Crimes of the Educators: Why Education Is More Screwed Up Than You Think

Tom Woods just did an episode about education with Alex Newman, author of Crimes of the Educators: How Utopians Are Using Government Schools to Destroy America’s Children. Here is the episode description:

How bad is American education? Worse than you think. Alex Newman walks us through the crazy math, the crazy reading strategies, the behavioral drugs, and the historical origins of it all.

A link to the episode.

This is truth that most won’t want to hear, but I am glad they went back to Dewey to show the history of how we got here instead of just saying, “Common Core is bad”. I’m also glad they brought UNESCO into the discussion and their goal of having a one world order, global education curriculum. Common Core is just the beginning. World Core is the end. It already exists, there just hasn’t been the big push for adoption, but it is coming.

My biggest fear about education is that the establishment will eventually tire of people opting out of the system and make it illegal for us to do so. The system will not work while there are people educated outside of it to point out its flaws. Total compliance is required. If these trends continue unabated, we will lose our legal right to homeschool.


You may not be able to define God in philosophical terms. Men through the ages have tried to talk about him. Plato said that he was the Architectonic Good. Aristotle called him the Unmoved Mover. Hegel called him the Absolute Whole. Then there was a man named Paul Tillich who called him Being-Itself. We don’t need to know all of these high-sounding terms. Maybe we have to know him and discover him another way.

One day you ought to rise up and say, “I know him because he’s a lily of the valley.” He’s a bright and morning star. He’s a rose of Sharon. He’s a battle-axe in the time of Babylon. And then somewhere you ought to just reach out and say, “He’s my everything. He’s my mother and my father. He’s my sister and my brother. He’s a friend to the friendless.” This is the God of the universe. And if you believe in him and worship him, something will happen in your life. You will smile when others around you are crying. This is the power of God.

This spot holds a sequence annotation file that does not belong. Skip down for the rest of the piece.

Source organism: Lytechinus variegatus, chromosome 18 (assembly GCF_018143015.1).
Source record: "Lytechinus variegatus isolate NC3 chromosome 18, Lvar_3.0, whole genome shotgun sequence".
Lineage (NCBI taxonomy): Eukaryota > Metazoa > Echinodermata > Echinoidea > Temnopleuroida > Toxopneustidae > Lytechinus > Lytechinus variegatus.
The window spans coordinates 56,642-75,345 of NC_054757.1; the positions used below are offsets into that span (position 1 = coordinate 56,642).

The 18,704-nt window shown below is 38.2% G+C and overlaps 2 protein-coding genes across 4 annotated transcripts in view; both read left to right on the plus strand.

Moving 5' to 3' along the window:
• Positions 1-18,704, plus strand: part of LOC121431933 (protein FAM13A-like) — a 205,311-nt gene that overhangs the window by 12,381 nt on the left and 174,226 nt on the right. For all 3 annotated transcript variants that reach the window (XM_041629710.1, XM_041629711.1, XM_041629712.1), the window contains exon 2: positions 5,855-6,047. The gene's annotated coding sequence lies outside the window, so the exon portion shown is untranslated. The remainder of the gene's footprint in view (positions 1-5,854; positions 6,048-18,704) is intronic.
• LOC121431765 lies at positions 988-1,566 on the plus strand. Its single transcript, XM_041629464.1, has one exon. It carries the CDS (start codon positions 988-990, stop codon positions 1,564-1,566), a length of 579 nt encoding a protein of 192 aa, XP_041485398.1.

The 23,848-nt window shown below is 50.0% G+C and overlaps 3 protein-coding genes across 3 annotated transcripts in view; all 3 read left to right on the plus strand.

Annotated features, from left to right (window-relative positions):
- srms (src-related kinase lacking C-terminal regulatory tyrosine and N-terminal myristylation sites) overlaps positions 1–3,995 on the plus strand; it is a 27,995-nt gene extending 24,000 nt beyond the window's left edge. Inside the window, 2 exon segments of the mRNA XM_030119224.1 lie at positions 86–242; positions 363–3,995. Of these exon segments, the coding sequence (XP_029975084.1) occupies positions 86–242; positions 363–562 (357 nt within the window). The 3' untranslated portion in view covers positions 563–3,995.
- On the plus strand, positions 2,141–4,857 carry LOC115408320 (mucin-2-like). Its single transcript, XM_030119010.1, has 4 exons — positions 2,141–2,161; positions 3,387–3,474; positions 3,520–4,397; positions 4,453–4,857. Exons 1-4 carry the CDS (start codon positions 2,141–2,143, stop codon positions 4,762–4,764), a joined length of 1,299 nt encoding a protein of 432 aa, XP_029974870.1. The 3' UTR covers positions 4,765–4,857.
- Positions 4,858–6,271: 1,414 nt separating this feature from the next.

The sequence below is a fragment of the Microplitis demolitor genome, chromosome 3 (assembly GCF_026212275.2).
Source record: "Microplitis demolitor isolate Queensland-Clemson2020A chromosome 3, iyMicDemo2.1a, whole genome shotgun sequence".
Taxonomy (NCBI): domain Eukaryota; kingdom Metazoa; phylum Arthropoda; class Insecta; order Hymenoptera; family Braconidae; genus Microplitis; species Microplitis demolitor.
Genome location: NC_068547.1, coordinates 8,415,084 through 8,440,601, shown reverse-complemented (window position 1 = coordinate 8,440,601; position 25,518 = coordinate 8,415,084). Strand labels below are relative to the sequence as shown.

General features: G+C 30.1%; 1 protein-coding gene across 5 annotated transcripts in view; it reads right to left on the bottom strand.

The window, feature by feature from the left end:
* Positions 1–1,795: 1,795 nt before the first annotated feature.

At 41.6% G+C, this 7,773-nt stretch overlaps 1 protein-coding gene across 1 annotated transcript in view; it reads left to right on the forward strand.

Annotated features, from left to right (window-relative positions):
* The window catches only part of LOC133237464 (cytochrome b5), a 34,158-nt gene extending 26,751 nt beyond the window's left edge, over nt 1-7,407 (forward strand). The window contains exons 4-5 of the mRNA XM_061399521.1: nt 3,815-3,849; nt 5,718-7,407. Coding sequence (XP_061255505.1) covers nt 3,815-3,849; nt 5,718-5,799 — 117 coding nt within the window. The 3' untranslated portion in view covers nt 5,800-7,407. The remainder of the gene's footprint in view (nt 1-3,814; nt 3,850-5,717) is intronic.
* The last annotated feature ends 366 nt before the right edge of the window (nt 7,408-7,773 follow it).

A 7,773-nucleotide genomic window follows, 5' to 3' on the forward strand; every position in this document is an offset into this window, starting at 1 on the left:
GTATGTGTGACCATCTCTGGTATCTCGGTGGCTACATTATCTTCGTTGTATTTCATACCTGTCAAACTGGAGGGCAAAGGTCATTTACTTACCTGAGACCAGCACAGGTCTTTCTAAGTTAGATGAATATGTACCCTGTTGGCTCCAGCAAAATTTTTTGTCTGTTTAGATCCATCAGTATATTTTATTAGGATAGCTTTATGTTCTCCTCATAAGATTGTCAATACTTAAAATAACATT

Go out this morning. Love yourself, and that means rational and healthy self-interest. You are commanded to do that. That’s the length of life. Then follow that: Love your neighbor as you love yourself. You are commanded to do that. That’s the breadth of life. And I’m going to take my seat now by letting you know that there’s a first and even greater commandment: “Love the Lord thy God with all thy heart, with all thy soul, with all thy strength.” I think the psychologist would just say with all thy personality. And when you do that, you’ve got the breadth of life.

And when you get all three of these together, you can walk and never get weary. You can look up and see the morning stars singing together, and the sons of God shouting for joy. When you get all of these working together in your very life, judgement will roll down like waters, and righteousness like a mighty stream.

When you get all the three of these together, the lamb will lie down with the lion.

When you get all three of these together, you look up and every valley will be exalted, and every hill and mountain will be made low; the rough places will be made plain, and the crooked places straight; and the glory of the Lord shall be revealed and all flesh will see it together.

When you get all three of these working together, you will do unto others as you’d have them do unto you.

When you get all three of these together, you will recognize that out of one blood God made all men to dwell upon the face of the earth.

– Martin Luther King, Jr.

There is Truth

I finished reading this over the weekend. It is a short book but there is so much in it to take in and digest. I honestly cannot say enough about it. It is so much deeper than just, “Do this three days a week,” or “This is how you teach history.” Classical education was about instilling virtue and wisdom, about living up to an ideal. It was about teaching students to love the ideal so they would strive after it the rest of their lives. Karen Glass shows how Charlotte Mason took the best of the classical educators in service of forming virtuous human beings who know they are made in the image of God.

The function of the will is to choose, and every choice made contributes to the character of the chooser… No effort of choice is necessary to serve self – this we do naturally, and choices made to indulge our natural desires do not require an act of will. When we will ourselves to act for others, or for God, or for the sake of an ideal, we are behaving like men rather than animals… Choosing to serve something other than self is a fulfillment of Christ’s command to love God with our whole heart, soul, and mind, and to love our neighbor as ourselves. We already love self, and need no conscious willing to pursue ease, leisure, profit, and pleasure for ourselves. If our education seeks to give us character, it will teach us to choose to work for others, and inspire us by ordering our affections so that we desire to do so.

Consider This